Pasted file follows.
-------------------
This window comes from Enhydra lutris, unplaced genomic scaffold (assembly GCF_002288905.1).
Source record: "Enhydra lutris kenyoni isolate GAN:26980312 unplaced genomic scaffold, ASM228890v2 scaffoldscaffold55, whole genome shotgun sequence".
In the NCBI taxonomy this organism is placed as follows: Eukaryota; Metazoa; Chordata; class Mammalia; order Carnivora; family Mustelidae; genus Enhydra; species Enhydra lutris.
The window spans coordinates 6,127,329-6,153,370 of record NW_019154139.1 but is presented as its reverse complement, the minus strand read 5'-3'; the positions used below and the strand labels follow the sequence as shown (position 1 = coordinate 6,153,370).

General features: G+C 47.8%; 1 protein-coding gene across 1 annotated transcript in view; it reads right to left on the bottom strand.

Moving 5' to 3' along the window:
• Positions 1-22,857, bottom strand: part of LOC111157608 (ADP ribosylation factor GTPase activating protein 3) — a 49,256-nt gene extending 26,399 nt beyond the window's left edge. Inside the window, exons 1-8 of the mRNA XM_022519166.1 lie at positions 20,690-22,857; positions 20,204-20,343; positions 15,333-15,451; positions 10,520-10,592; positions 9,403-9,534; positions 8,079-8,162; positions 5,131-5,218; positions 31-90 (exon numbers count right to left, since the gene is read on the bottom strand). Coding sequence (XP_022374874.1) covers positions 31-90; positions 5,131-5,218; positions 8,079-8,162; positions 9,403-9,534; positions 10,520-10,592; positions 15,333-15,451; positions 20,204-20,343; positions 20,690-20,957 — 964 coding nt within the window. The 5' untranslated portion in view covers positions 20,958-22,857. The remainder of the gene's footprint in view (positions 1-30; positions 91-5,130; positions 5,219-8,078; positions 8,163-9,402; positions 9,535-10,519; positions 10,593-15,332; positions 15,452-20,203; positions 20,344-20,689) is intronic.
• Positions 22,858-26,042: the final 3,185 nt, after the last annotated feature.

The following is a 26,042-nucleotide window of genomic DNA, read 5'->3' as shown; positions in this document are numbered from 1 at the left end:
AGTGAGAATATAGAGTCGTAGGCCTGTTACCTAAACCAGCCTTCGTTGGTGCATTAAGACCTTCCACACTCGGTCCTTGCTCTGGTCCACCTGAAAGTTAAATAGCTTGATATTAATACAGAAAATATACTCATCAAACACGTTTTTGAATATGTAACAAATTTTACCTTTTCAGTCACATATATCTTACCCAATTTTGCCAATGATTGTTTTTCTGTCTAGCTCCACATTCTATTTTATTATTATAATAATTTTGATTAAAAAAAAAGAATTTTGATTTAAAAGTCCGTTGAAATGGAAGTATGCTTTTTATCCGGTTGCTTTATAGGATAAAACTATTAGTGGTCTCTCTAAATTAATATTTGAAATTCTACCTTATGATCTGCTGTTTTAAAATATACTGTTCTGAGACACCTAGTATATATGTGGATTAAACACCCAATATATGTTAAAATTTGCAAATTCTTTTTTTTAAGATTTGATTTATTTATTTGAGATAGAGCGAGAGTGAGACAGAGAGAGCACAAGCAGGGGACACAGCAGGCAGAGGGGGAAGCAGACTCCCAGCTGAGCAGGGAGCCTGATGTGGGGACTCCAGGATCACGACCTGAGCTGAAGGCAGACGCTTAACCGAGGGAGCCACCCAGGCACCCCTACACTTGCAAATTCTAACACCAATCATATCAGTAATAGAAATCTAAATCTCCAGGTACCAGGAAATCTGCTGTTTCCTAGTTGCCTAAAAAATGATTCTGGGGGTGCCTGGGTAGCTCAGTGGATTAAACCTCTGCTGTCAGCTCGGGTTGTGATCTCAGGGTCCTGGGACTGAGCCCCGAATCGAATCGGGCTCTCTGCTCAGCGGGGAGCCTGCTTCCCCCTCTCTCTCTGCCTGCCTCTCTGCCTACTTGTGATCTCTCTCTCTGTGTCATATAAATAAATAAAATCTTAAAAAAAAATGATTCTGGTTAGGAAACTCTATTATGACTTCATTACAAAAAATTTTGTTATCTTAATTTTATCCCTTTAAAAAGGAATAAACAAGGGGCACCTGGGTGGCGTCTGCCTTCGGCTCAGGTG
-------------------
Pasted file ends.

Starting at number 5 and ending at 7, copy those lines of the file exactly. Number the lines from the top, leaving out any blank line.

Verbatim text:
General features: G+C 47.8%; 1 protein-coding gene across 1 annotated transcript in view; it reads right to left on the bottom strand.

Moving 5' to 3' along the window:
• Positions 1-22,857, bottom strand: part of LOC111157608 (ADP ribosylation factor GTPase activating protein 3) — a 49,256-nt gene extending 26,399 nt beyond the window's left edge. Inside the window, exons 1-8 of the mRNA XM_022519166.1 lie at positions 20,690-22,857; positions 20,204-20,343; positions 15,333-15,451; positions 10,520-10,592; positions 9,403-9,534; positions 8,079-8,162; positions 5,131-5,218; positions 31-90 (exon numbers count right to left, since the gene is read on the bottom strand). Coding sequence (XP_022374874.1) covers positions 31-90; positions 5,131-5,218; positions 8,079-8,162; positions 9,403-9,534; positions 10,520-10,592; positions 15,333-15,451; positions 20,204-20,343; positions 20,690-20,957 — 964 coding nt within the window. The 5' untranslated portion in view covers positions 20,958-22,857. The remainder of the gene's footprint in view (positions 1-30; positions 91-5,130; positions 5,219-8,078; positions 8,163-9,402; positions 9,535-10,519; positions 10,593-15,332; positions 15,452-20,203; positions 20,344-20,689) is intronic.